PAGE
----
Search - Rudimentary Peni :: No More Pain

No More Pain
Rudimentary Peni
No More Pain
Genres: Alternative Rock, World Music, Pop, Rock
 
  •  Track Listings (10) - Disc #1

No More Pain is from Rudimentary Peni, a group plagued by all sort of trials & tribulations with bad health and misfortunes. Rudimentary Peni adds a competent rhythm section and the talents of the estimable Nick Blinko to...  more »

     
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CD Details

All Artists: Rudimentary Peni
Title: No More Pain
Members Wishing: 1
Total Copies: 0
Label: Outer Himalayan
Release Date: 7/22/2008
Album Type: Import
Genres: Alternative Rock, World Music, Pop, Rock
Styles: Hardcore & Punk, Europe, British Isles
Number of Discs: 1
SwapaCD Credits: 1
UPCs: 718750701923, 0718750701923, 718750701916, 718750 701923, 718750701923

Synopsis

Album Description
No More Pain is from Rudimentary Peni, a group plagued by all sort of trials & tribulations with bad health and misfortunes. Rudimentary Peni adds a competent rhythm section and the talents of the estimable Nick Blinko to their Punk-Rock liquid potion. A talented visual artist and a crafty wordsmith piecing phrases, Blinko rants, raves, and sputters through tunes of paranoia, conspiracy, and doom politics.
 

CD Reviews

It's new RP, and it's... OK
Clark B. Timmins | West Jordan, UT USA | 08/14/2008
(3 out of 5 stars)

"No More Pain is Rudimentary Peni's 9th release in 25 years, adding 10 songs and about 20 minutes to the band's total output of 132 songs and 3.4 hours of music. It sounds disappointingly like Archaic (2004), itself disappointingly similar to The Underclass (2000), itself disappointingly similar to Echoes of Anguish (1998). The most-original aspect of No More Pain is that it has only 10 tracks (since 1995, R.P. had released only 12-track offerings). And of course the cost goes up $2 to make up for the 2 fewer tracks. If RP had released No More Pain, Archaic, The Underclass, and Echoes of Anguish as a single 46-track CD then you'd have something excellent. Of course, you'd have waited thirteen years to get it.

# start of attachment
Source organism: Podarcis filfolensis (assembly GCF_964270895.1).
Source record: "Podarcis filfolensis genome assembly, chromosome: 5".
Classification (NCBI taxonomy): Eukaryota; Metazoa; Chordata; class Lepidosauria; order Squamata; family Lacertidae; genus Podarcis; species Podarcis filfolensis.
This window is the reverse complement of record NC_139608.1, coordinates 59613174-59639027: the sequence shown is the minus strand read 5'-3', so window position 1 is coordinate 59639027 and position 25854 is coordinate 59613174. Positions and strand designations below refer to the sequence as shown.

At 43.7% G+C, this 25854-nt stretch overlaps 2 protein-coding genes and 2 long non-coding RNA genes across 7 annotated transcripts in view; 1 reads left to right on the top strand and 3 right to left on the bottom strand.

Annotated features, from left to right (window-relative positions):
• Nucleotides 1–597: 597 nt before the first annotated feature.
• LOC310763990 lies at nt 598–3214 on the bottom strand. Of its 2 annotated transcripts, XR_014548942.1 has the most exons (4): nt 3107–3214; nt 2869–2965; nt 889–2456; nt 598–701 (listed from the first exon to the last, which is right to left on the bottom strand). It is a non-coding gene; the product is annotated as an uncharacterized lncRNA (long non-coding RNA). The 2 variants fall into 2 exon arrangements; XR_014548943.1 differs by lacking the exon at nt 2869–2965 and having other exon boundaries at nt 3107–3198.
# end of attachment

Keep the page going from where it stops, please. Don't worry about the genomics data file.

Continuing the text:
The artwork on the release will be familiar to any fan of RP, except that it continues the disappointing trend of becoming less intricate, less original, and less fantastical. The CD includes a "fold-out poster" that's about the size of a normal sheet of paper; the image is repeated from the CD sleeve. The remaining artwork is mostly scribbles. The back of the CD includes the track listing and all the lyrics (about 12 sentences, total).

Yes it's classic RP, and yes I'm damning it with faint praise. It's just that after spinning it a half-dozen times my honest conclusion is something akin to "It's RP! It's great! But... why bother again?" I know that every time you buy a Big Mac you get a Big Mac, but is music supposed to be like that, too? What happened to the brutal honesty that epitomized Death Church? The eviscerating creativity of Cacaphony? The psychotic bizarreness of Pope Adrian 37th Psychristiatric? The fantastical lyrical joyride of the EPs of RP?

Ah well, like me I suppose they're getting on. And it shows, too, in the lyrical fascination with death as an enviable methodology of obtaining no more pain. Oh, but what I wouldn't give for another forty-five minutes like the first spin of Pope Adrian..."